AF Blakemore bought Capper & Co last month, creating a Spar wholesaler with a £1.1bn turnover and a 45% share of Spar. In his first interview since the acquisition, Peter Blakemore talks to Elinor Zuke about the takeover, Spar and Big Society

Q: How did the deal come about?
A: I've known Bill Capper for 50 years. We've been talking about it since the middle of last year. It was relatively easy for us as they are Spar members so there will be no great changes there, no rebranding of the stores. We have very similar stock ranges and overall strategies.

Q: What have you been saying to the retailers that were supplied by Capper & Co before the acquisition?
A: We're running roadshows at the moment and meeting independent retailers. We're explaining that it's very much business as usual to start with, and that we're looking to improve service and efficiency.

Q: What efficiencies can you find?
A: We'll be looking at the way Blakemore and Capper do things differently. You'd be surprised how different two outwardly similar businesses can be. Both companies operate well so we will make sure we get the best of both worlds.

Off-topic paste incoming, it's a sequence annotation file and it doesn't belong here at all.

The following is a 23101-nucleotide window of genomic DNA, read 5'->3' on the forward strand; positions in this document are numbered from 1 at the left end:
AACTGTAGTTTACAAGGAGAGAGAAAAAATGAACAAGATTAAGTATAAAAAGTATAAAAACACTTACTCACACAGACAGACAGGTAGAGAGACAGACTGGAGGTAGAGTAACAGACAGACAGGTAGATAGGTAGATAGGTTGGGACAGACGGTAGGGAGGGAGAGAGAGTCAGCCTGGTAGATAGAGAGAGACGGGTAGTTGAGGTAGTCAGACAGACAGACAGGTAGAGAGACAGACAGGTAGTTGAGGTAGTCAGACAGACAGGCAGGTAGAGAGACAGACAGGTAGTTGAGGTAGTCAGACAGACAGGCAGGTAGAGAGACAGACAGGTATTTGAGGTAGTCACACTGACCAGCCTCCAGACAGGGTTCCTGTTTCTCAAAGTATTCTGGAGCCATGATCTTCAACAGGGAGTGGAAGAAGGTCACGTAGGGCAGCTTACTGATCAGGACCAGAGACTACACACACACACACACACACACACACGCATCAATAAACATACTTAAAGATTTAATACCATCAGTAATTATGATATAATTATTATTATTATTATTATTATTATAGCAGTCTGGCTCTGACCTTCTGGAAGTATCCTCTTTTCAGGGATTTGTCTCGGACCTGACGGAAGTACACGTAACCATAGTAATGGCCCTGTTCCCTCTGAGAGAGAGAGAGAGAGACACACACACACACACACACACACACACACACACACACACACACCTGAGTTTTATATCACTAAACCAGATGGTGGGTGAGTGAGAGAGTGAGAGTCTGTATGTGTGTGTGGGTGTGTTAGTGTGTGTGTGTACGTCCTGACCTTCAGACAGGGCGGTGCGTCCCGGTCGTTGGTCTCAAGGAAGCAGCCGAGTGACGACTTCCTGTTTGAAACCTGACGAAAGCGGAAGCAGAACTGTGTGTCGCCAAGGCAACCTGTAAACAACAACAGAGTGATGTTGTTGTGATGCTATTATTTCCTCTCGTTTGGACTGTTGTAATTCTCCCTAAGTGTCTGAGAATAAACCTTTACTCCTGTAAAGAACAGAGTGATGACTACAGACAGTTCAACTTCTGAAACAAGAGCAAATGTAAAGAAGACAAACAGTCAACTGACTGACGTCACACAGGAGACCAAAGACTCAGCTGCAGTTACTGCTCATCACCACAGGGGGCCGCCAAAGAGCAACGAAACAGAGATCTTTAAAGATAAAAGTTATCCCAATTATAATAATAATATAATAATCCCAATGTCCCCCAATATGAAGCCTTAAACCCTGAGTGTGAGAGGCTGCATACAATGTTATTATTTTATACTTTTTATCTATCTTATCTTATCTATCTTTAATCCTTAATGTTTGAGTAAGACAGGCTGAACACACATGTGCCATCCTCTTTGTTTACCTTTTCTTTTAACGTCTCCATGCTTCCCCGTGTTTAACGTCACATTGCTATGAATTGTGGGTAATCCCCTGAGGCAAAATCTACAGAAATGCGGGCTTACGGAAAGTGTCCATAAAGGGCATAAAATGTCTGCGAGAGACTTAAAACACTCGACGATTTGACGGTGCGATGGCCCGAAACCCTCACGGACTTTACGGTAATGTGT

Q: How do you plan to integrate the trading teams?
A: The first job will be to agree common stock ranging across both companies. Some products may be dropped as inevitably there will have been different choices made in the past. We have different suppliers for similar products and one of the main functions of the trading team will be looking to resolve those.

Then we will look to harmonise trading policies. We're hoping to get the stock ranges sorted within months. Issues like IT systems will take longer. Another thing we will look at is frequency of delivery.

Q: What will happen to Waynes Stores?
A: Tates and Waynes will be run by a management team running all the company-owned stores.

Q: Will there be more consolidation in the wholesale sector?
A: I'm sure there will be, but there always has been. It's a continuing process, and there's nothing new or different.

Q: How will AF Blakemore's acquisition of Capper change the dynamics within Spar?
A: People can make too much of the Capper deal. We were the biggest before and we're still the biggest. Now there are five rather than six wholesalers all the processes will be 20% more efficient.